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Free Content Calcium carbonate dissolution rates in hydrothermal vent fields of the Guaymas Basin

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Abstract:

Analysis of bivalve shell fragments that were embedded in epoxy blocks, mounted on titanium stakes, and deployed by DSRV Alvin at 5 sites in the Southern Trough of the Guaymas Basin (27°00′N, 111°24.55′W; depth 2012 m) indicates significant variation of calcium carbonate dissolution in in situ exposures of more than 900 days. Arrays of shell fragments of six bivalve species (i.e., Bathymodiolus thermophilus, Calyptogena magnifica, Calyptogena sp., Corbicula fluminea, Crassostrea virginica and Mytilus edulis) were positioned −17 cm, −7 cm and −2.5 cm below the sediment-water interface and 2.5 cm, 7 cm and 17 cm above the sediment-water interface in hydrothermal vent fields of the basin. Maximum dissolution rates for both calcite (mean = 86 μm/yr) and aragonite (mean = 312 μm/yr) were found in epoxy blocks located at the deepest point sampled in the sediment column (depth = 17 cm). Minimum dissolution rates of calcite and aragonite were found 7 cm (mean = 26 μm/yr) and 2.5 cm (mean = 96 μm/yr) above the sediment-water interface, respectively. Intermediate rates of dissolution were recorded 17 cm above the sediment-water interface (mean = 40 μm/yr for calcite and 126 μm/yr for aragonite). Mean rates of aragonite dissolution ranged from 59 μm/yr (site 5; clam area) to 227 μm/yr (site 3; clam area), and those of calcite dissolution ranged from 13 μm/yr (site 3; clam area) to 94 μm/yr (site 4; bacterial mat area). Dissolution rates were consistently highest in the bacterial mat area (site 4; mean = 94 μm/yr for calcite and 223 μm/yr for aragonite). Rates of calcium carbonate dissolution reported here for hydrothermal vent fields of the Guaymas Basin compare favorably with those of Rose Garden (Galapagos Rift) and 21N (East Pacific Rise) hydrothermal vent sites. These results have important implications for assessing biological rate processes in deep-sea hydrothermal vent environments.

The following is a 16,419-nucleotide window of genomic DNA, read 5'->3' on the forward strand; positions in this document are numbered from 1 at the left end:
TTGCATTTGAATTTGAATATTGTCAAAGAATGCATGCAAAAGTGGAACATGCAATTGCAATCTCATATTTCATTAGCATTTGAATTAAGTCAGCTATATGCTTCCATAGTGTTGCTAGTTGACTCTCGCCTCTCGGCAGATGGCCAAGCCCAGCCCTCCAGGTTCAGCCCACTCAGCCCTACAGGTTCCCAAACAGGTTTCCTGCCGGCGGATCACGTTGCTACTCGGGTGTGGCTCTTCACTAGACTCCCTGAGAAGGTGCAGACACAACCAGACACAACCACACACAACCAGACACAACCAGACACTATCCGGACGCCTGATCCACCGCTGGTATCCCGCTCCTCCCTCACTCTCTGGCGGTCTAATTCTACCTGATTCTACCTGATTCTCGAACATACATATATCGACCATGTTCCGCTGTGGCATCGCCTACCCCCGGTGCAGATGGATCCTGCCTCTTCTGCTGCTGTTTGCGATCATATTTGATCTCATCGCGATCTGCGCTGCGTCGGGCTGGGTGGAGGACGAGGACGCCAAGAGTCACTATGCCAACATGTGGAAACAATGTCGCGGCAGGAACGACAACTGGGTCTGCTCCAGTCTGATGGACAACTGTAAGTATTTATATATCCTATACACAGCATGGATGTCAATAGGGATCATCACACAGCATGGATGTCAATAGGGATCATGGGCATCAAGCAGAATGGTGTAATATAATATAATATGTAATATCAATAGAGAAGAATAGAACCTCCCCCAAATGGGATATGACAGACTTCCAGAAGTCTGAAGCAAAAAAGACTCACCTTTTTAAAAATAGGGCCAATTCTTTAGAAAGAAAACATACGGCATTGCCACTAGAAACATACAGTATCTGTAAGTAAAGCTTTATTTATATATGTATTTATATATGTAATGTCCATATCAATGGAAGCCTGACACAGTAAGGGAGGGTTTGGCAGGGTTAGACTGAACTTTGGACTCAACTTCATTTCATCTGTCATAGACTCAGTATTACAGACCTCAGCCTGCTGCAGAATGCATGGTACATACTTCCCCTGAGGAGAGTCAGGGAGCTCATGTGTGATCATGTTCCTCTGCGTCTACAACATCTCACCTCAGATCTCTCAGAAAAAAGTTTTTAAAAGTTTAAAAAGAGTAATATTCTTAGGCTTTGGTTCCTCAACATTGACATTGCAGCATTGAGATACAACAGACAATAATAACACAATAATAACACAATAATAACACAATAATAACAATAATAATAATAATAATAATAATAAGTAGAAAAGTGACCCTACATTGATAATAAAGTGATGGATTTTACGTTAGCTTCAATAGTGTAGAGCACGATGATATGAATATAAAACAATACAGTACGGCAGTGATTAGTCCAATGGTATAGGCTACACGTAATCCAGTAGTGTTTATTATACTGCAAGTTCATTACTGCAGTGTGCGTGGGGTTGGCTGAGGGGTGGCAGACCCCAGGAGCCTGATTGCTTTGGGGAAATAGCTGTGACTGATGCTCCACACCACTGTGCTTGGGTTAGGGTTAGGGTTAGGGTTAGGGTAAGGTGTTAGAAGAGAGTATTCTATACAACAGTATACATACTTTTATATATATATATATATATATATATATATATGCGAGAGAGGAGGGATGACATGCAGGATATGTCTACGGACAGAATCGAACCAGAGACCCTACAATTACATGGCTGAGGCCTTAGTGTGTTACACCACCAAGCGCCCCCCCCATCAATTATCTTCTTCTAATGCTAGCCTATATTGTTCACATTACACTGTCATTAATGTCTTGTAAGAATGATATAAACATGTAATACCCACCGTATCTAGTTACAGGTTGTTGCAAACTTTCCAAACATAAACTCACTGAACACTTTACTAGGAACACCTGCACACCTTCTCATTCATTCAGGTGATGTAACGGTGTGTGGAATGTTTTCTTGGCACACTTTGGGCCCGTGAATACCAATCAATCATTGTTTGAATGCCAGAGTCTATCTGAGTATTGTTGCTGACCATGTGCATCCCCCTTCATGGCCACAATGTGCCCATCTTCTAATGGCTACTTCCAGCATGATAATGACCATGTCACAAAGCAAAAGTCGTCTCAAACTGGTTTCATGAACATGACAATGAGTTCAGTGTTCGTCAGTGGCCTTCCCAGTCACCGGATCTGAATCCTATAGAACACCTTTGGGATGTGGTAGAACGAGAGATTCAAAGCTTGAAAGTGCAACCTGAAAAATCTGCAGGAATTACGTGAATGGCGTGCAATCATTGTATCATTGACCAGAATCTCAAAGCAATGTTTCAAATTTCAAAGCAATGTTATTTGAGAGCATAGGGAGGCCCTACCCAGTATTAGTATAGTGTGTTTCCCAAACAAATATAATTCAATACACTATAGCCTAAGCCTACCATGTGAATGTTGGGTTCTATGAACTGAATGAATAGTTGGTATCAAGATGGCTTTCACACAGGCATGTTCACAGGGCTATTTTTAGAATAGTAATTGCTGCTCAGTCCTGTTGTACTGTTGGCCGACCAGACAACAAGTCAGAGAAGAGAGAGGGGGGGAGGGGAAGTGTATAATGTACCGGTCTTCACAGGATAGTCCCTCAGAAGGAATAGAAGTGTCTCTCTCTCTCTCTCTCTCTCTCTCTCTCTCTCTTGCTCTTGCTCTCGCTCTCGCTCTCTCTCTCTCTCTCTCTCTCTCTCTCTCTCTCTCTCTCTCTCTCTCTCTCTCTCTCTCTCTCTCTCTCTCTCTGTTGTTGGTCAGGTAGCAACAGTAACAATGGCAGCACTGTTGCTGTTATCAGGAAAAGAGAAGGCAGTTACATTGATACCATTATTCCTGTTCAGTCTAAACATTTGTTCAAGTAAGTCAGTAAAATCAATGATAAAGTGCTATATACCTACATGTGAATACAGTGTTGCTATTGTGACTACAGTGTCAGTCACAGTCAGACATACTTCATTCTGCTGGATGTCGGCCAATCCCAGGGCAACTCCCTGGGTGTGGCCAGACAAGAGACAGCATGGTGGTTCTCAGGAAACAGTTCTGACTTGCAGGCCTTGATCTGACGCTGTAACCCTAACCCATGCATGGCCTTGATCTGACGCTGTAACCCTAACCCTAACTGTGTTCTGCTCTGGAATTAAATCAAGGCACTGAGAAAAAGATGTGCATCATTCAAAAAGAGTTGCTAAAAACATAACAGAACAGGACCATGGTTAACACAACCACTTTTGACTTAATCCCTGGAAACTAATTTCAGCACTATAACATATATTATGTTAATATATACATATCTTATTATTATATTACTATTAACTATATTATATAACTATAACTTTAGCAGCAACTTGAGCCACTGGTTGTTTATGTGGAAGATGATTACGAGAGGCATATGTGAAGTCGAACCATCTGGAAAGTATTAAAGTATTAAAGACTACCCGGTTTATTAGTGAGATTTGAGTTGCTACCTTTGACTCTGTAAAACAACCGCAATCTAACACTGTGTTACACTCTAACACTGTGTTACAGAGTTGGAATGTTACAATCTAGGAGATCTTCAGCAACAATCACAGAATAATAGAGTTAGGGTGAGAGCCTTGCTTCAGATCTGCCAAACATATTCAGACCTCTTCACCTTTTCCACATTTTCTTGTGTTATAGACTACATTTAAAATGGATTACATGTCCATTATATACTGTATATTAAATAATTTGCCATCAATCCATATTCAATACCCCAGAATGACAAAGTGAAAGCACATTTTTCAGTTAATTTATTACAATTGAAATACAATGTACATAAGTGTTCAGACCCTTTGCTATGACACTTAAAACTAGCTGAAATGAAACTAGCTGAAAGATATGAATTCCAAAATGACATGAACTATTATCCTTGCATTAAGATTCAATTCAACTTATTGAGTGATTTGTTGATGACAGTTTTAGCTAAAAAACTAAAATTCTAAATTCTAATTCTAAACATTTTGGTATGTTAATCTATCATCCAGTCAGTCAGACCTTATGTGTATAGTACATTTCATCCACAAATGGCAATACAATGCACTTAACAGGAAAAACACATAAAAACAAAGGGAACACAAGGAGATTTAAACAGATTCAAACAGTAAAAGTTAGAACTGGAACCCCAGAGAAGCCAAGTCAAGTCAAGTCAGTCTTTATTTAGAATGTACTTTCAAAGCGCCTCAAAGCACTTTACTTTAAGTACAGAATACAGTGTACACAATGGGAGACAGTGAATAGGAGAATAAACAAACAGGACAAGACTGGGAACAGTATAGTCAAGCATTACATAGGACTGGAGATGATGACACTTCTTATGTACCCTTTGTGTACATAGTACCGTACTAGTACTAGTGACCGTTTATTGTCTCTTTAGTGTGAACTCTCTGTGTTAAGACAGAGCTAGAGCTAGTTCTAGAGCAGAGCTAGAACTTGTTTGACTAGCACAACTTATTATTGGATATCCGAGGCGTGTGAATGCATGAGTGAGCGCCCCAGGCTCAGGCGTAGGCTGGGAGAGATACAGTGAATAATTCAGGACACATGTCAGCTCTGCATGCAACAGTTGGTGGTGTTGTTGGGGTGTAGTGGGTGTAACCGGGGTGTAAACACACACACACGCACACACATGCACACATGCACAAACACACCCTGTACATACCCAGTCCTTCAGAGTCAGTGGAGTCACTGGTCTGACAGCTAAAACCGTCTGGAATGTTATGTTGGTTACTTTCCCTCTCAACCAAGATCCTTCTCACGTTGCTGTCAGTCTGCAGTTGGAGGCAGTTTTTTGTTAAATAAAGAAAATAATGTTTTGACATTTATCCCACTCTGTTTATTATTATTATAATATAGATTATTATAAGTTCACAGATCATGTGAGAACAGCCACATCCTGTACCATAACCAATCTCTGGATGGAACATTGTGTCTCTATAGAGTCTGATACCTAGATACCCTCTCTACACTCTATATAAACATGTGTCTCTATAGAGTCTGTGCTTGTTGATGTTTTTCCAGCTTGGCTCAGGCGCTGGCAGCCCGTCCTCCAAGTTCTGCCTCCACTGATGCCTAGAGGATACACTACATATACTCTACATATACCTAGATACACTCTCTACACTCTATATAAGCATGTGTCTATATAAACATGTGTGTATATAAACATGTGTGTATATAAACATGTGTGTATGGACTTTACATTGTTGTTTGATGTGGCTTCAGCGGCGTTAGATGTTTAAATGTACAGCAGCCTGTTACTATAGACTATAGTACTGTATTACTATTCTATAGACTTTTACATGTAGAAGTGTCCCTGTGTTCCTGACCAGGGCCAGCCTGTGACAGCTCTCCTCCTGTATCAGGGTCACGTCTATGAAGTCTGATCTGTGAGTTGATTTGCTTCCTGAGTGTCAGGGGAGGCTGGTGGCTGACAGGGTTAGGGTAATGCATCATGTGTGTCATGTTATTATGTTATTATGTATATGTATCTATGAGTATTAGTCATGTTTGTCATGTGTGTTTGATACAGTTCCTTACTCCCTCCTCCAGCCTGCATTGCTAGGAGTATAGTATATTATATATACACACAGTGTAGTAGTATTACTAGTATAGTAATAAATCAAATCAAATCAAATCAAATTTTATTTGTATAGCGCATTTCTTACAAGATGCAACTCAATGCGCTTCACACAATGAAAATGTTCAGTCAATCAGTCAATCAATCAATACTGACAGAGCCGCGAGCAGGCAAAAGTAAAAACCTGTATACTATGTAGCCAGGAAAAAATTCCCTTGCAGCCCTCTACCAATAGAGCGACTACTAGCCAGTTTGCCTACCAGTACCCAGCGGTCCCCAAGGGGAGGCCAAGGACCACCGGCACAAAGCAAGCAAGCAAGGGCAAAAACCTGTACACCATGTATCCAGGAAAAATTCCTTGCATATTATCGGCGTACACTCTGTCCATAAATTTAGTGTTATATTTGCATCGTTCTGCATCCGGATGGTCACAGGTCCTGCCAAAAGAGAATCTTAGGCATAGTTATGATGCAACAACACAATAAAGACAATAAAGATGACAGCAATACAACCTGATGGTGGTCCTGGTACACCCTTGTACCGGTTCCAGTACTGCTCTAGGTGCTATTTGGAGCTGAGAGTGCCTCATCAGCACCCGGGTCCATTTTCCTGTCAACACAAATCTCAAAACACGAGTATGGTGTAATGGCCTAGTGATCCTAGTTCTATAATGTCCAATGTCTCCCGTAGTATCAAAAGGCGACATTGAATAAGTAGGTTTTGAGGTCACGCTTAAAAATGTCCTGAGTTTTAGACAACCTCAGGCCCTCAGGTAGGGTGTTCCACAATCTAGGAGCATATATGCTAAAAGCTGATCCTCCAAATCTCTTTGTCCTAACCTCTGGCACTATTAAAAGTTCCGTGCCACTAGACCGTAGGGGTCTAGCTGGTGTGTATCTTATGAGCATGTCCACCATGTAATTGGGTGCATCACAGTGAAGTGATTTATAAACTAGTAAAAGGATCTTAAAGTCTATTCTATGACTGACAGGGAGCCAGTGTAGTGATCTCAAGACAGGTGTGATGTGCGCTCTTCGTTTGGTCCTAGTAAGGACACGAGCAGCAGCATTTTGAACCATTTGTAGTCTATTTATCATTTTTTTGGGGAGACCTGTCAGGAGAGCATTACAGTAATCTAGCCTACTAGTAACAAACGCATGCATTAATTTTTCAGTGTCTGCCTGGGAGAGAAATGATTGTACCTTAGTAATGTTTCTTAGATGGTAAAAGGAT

Document Type: Research Article

DOI: http://dx.doi.org/10.1357/0022240943076894

Publication date: September 1, 1994

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  • The Journal of Marine Research publishes peer-reviewed research articles covering a broad array of topics in physical, biological and chemical oceanography. Articles that deal with processes, as well as those that report significant observations, are welcome. In the area of biology, studies involving coupling between ecological and physical processes are preferred over those that report systematics. Authors benefit from thorough reviews of their manuscripts, where an attempt is made to maximize clarity. The time between submission and publication is kept to a minimum; there is no page charge.
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